Corporations in Liberia: Big Contracts, Not So Big Impact

Oct 7, 2011 at 12:43 pm Leave a comment

This article originally appeared on the blog at on September 12, 2011.

“Concessions.” Talk to Liberians about the future of the country and that’s one of the first words you’ll hear. Rightly so, because within the past five years major multinationals like BHP Billiton and ArcelorMittal have invested over $1.5 billion into the country.

The next word you’ll hear is “jobs,” and when tied with concessions, the word is talked about with hope. The standard notion that large multinationals will generate large-scale employment creates a palpable excitement.

Jobs won’t occur in the way most Liberians think, that is, directly through employment with those corporations. This is where the nonprofit organization Peace Dividend Trust has a large role to play, with the goal of unleashing the development, and job creation, power of Liberia’s private sector.

It would be silly to say that multinationals will have no impact on job creation. Most will hire about a few thousand locals, but that is a small drop in a bucket of 3.7 million people, 80 percent of which are not formally employed. Significant job creation linked to multinationals will occur through the conduit of local small- and medium-sized enterprises (SMEs) that already exist – albeit many in nascent form.

Multinationals, like oil and mining companies, have tremendous opportunity to source the goods and services they need from local businesses. Think of the needs of a huge mining operation like ArcelorMittal with 2,500 employees. They need trucks and drivers – and gas stations along the way – to take the iron ore to processing factories then on to ports. Mittal needs beverages and food to feed their employees working onsite. They need everyday goods and services, like laundry and office supplies. Rather than import all of these things into the country, hiring a local business would bring double the economic dividends to the country.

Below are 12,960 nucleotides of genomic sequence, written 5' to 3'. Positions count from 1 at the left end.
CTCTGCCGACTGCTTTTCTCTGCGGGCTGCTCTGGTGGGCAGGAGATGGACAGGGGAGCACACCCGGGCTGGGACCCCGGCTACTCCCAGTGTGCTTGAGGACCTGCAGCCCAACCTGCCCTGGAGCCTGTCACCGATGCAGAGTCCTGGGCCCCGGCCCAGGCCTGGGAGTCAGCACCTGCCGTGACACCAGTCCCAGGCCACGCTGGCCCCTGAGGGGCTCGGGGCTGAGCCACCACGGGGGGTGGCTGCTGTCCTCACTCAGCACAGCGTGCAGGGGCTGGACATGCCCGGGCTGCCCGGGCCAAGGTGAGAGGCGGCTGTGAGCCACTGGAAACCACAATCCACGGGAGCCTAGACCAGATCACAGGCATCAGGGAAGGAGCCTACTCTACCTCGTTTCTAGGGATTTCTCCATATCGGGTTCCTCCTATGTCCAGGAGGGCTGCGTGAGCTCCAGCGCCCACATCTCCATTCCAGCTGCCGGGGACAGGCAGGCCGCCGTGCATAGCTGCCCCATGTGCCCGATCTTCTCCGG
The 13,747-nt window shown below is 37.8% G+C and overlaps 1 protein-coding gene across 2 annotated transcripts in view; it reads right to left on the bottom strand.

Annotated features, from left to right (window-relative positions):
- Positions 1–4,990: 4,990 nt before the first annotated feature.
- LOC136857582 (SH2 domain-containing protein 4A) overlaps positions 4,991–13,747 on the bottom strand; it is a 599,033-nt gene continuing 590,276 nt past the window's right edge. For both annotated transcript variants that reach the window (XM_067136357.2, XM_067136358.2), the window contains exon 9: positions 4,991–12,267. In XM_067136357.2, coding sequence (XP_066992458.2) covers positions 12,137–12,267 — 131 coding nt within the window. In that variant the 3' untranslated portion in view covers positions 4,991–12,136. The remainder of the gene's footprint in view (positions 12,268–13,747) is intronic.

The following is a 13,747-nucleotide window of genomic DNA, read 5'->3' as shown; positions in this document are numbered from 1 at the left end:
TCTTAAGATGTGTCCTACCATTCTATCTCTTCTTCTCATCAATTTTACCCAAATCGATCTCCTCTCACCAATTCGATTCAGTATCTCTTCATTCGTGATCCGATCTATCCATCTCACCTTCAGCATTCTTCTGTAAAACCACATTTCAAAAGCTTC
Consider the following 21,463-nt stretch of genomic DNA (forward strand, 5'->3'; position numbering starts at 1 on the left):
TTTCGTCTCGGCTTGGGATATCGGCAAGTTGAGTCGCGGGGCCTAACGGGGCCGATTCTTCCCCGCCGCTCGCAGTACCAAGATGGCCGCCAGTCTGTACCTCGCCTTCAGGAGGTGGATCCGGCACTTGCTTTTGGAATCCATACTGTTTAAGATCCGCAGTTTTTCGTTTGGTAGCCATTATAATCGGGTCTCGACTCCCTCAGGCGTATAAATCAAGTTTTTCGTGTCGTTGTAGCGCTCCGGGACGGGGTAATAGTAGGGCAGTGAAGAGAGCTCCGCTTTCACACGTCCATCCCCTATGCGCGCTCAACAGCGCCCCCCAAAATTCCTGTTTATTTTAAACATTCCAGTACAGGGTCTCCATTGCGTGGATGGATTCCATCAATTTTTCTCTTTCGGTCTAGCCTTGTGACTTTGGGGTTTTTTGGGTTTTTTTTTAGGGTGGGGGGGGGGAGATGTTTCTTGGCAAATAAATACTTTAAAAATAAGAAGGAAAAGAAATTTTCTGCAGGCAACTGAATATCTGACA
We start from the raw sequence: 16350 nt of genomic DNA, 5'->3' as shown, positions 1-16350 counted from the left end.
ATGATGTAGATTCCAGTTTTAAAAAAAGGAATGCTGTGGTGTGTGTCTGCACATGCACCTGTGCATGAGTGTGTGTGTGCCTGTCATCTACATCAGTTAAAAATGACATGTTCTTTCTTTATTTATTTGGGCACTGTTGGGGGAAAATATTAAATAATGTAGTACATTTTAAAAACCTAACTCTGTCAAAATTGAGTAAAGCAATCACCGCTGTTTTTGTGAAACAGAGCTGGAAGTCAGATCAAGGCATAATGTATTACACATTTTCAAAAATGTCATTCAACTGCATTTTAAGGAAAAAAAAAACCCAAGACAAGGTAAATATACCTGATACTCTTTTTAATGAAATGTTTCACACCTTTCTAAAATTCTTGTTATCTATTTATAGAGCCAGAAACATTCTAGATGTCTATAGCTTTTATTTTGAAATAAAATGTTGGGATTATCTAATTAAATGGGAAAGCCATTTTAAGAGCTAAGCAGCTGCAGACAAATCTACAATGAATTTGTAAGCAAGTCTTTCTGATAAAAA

Putting more profits into the hands of Liberia’s SMEs means more money invested within Liberia, through activities like hiring more workers, expanding or creating new businesses or training the next generation. PDT will help local business owners build their capacity, access contracting opportunities and ensure their products and services meet international standards so they can successfully fulfill orders.

But it doesn’t end there. Large corporations create a business environment that an entrepreneur can capitalize on through business creation, such as hotels and restaurants. One resident of Duala Community, Mohammed Konneh, noticed how his currency exchange business picked up after Sime Darby moved into town. Most of his customers are local Sime Darby employees.

Multinationals aren’t the only ones that can have a large economic impact by buying local products. Dozens of international NGOs work in Liberia, all with the opportunity to buy local. The UN Peacekeeping Mission provides one good example of this, an example that helped motivate PDT to launch in Liberia.

In 2006, PDT conducted an Economic Impact of Peacekeeping study, which looked at the spending of ten UN Peacekeeping Missions, including UNMIL in Liberia. It found that UNMIL spends only 4 percent of its entire budget directly into Liberia’s economy. This was the second lowest of the ten missions. Despite such a low number, the mission still impacts the country’s GDP by almost 10 percent.

PDT sees this as a huge opportunity to help the businesses of Liberia grow. The demand is there; Liberians just need to learn how to fulfill it.

Learning to properly fulfill orders is one of the biggest challenges businesses in Liberia face. According to PDT’s Liberia Program Director Jenna Slotin, meeting international standards and quality will be difficult at first.

“There will be initial purchases, but this will take time,” Slotin says. “It is a process that involves education in order to improve production quality.” This is one reason why PDT’s training programs will be one of the most important services provided.

As local businesses slowly increase their ability to capitalize on the many players in the Liberian economy, Liberians expecting big rewards straight from multi-billion dollar contracts will be disappointed. Whether it’s growth in service industry jobs or entrepreneurs like Konneh catering to new workers, empowering SMEs will be the real driver of economic change in Liberia.


Entry filed under: Africa, Economic Development, Liberia. Tags: , , , , , , , .

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